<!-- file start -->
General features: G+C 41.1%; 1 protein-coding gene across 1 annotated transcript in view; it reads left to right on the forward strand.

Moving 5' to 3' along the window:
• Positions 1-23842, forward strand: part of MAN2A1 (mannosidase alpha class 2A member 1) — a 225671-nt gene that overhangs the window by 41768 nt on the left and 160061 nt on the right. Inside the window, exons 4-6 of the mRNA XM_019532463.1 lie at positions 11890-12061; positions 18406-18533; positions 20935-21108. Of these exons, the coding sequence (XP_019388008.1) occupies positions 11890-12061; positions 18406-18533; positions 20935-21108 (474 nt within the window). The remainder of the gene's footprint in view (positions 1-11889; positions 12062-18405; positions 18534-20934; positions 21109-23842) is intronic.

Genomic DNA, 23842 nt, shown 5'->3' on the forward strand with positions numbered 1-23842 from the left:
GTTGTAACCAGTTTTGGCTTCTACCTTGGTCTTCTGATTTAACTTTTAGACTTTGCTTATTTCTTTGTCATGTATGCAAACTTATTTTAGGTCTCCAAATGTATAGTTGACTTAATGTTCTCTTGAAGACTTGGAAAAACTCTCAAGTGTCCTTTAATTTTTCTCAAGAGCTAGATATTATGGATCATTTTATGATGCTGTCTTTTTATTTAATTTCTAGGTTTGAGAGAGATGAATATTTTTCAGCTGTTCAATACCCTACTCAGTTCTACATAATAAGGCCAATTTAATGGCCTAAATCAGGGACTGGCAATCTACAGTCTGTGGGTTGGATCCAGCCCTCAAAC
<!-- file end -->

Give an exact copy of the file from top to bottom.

General features: G+C 41.1%; 1 protein-coding gene across 1 annotated transcript in view; it reads left to right on the forward strand.

Moving 5' to 3' along the window:
• Positions 1-23842, forward strand: part of MAN2A1 (mannosidase alpha class 2A member 1) — a 225671-nt gene that overhangs the window by 41768 nt on the left and 160061 nt on the right. Inside the window, exons 4-6 of the mRNA XM_019532463.1 lie at positions 11890-12061; positions 18406-18533; positions 20935-21108. Of these exons, the coding sequence (XP_019388008.1) occupies positions 11890-12061; positions 18406-18533; positions 20935-21108 (474 nt within the window). The remainder of the gene's footprint in view (positions 1-11889; positions 12062-18405; positions 18534-20934; positions 21109-23842) is intronic.

Genomic DNA, 23842 nt, shown 5'->3' on the forward strand with positions numbered 1-23842 from the left:
GTTGTAACCAGTTTTGGCTTCTACCTTGGTCTTCTGATTTAACTTTTAGACTTTGCTTATTTCTTTGTCATGTATGCAAACTTATTTTAGGTCTCCAAATGTATAGTTGACTTAATGTTCTCTTGAAGACTTGGAAAAACTCTCAAGTGTCCTTTAATTTTTCTCAAGAGCTAGATATTATGGATCATTTTATGATGCTGTCTTTTTATTTAATTTCTAGGTTTGAGAGAGATGAATATTTTTCAGCTGTTCAATACCCTACTCAGTTCTACATAATAAGGCCAATTTAATGGCCTAAATCAGGGACTGGCAATCTACAGTCTGTGGGTTGGATCCAGCCCTCAAAC